Interviewing can be a stressful time for anybody, especially in a global economic downturn, and therefore it is important to consider why and how the interview process can benefit the employer and the potential employee.
The BBC is currently in the throes of a mass recruitment drive for their new site Media City situated in Salford Quays. The BBC decided to use an application process, which allowed huge amounts of applications to be processed and then qualified through a computer system. Successful applicants are then invited for an interview. We have yet to see how successful this process has been, but early indications are mixed. For example, a friend of mine was interested in media production roles and uploaded his CV accordingly. However, he was rather bemused to later receive an invitation to interview for a professional trombonist role! Clearly, the computer has taken the fact that he is learning to play the trombone in his spare time rather too literally when searching the CV for key competencies to map to potential roles.
An interview, in my opinion, can empower a candidate; in the sense that, they can sit in front of an employer and sell their skills just as a sales person would sell a product. I guess this is fine if you are already a successful sales person, but I hear you ask ‘how are the rest of us expected to become entrepreneurial sales superstars in an interview, when really we are skilled analysts or engineers or office support staff, not sales people?’ This is a good question and I would suggest that the answer lies in the fact that sales should not be about showing how bright and shiny your product is and how expensive it looks; instead, it is about delivering the right product, to the right customer, in the right way. When we present ourselves to a potential employer we need to consider this. Furthermore, we need to understand what the employer does, what they want, what they need and how we can demonstrate that we fulfil that need.
As an interviewee we have three hats to wear:
Hat One: The Researcher
This is the hat of a researcher. Here, you need to utilize all your skills at searching and identifying information about the company, the people and the ethos. This can be done by internet searches looking for relevant news articles; reading other job specifications the company has available; and by gleaning general information from the company website. If you are not skilled at doing this type of research your local library has good resources and can offer great support. Although be warned you may now have to travel further to find these libraries as, along with jobs being cut, many libraries are closing thereby ripping out the literary hearts of the community.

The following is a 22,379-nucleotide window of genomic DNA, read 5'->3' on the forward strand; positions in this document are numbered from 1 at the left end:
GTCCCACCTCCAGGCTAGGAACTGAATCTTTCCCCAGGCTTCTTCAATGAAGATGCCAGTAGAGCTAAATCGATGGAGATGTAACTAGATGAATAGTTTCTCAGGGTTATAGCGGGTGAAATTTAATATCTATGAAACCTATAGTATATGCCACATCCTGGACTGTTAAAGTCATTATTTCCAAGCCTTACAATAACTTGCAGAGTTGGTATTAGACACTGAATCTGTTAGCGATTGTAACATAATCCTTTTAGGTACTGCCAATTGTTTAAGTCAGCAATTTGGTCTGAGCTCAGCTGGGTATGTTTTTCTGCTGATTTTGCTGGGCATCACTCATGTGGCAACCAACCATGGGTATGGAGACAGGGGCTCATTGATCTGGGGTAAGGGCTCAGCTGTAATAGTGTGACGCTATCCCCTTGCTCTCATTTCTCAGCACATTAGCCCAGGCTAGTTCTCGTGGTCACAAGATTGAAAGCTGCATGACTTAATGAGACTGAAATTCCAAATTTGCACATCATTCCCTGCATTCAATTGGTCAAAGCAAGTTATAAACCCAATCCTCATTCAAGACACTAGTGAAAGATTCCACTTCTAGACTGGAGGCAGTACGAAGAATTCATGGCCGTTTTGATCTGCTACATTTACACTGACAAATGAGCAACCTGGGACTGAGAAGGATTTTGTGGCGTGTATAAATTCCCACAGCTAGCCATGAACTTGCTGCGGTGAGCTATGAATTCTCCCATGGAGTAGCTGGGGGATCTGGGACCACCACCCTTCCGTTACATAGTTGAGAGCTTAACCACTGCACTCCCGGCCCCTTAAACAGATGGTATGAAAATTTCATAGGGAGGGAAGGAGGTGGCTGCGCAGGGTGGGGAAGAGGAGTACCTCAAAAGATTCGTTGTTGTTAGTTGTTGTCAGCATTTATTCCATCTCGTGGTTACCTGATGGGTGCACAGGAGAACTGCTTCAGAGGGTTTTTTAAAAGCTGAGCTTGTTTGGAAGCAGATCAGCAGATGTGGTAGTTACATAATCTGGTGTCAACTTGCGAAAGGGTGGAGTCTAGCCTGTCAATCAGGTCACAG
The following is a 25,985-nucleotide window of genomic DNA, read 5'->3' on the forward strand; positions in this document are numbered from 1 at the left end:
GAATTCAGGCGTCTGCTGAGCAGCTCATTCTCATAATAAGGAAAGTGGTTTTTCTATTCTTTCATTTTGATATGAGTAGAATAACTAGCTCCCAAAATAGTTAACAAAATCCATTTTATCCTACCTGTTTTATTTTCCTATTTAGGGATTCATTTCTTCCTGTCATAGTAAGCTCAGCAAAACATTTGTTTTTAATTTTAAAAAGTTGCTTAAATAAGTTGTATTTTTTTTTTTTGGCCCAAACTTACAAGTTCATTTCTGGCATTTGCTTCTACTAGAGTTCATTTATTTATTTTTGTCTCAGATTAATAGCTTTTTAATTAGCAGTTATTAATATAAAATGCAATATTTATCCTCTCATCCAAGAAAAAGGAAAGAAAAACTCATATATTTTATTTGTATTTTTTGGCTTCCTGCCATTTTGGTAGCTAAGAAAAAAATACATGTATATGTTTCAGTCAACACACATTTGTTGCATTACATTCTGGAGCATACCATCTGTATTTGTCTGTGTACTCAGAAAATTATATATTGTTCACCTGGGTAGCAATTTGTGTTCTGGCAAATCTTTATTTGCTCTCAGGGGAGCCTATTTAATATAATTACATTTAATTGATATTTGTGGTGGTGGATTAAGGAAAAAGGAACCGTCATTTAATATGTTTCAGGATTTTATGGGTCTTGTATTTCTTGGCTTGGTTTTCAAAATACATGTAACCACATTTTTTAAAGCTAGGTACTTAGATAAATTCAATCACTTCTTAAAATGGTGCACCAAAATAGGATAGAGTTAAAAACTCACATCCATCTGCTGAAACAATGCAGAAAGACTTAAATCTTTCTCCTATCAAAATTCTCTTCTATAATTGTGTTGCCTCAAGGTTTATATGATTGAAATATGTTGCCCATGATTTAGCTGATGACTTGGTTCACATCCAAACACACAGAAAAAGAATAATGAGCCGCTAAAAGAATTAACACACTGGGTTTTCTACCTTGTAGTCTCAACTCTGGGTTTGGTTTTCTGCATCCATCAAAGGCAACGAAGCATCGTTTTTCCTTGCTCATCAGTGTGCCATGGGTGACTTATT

Hat Two: The Writer
This is the hat of the writer and here preparation is key. When you have all the information to hand from your researching, you need to think about all the potential questions that may be asked at interview. Again the research hat should help in this case. You may also find a book, which has recently been highly recommended to me, as a good source for research and preparation. The book is entitled: “Great Answers to Tough Interview Questions” by Martin John Yate.
Write your chosen questions down on a piece of paper. You should then go through those questions and write your answers down one by one. You should be able to demonstrate at least two scenario based answers for each question i.e. two answers that demonstrate your understanding of the question and how you have approached this in your working and/or personal life. Doing the exercise I mentioned will help you achieve this and also help with identifying your potential shortfalls. Once you have written these answers you need to read them through with a critical eye. Absorb these questions and answers until you live and breathe them. Remember that the answers to these questions represent what you have to offer and why you are suitable for the job.
Hat Three: The Presenter
This is the hat of the presenter and not to be confused with an actor. It is important here that we represent our true selves in the best possible way. The fluidity with which you answer the questions is an important part of the interview and you need to demonstrate that you are confident in your ability to do the job through the way you communicate. This means you should not present yourself as somebody you’re not, merely as your best self. The work you have done wearing your other two hats should make this a fairly straightforward presentation of your skills and your ability to do the job. Have confidence in yourself and remember that you have earned the right to sit in front of your interviewers.
If these three hats are worn during every interview process, you give yourself the best possible chance, even in these difficult economic times. But let us remember that there is still going to be a shortage of jobs and, with more unnecessary cuts on the way, we will need to offer additional support and help to our family, friends and colleagues.
I understand there is not always a magic solution to interviewing successfully and I have first-hand experience of this. My mum, although a very passionate and hardworking social worker, never really achieved the job she would have liked, due to the internal interview process. I wish I could have offered her the support and help that I am now able to offer my candidates. Even though she was very successful in her role and respected by many, her confidence in an interview hit rock bottom and within a point scoring interview process she always failed to tick enough boxes. This is perhaps were preparation is not the only thing we have to consider as confidence plays a big part. We face a time where confidence may hit an all-time low, but by coming together and supporting each other we will ‘Keep Calm and Carry On’!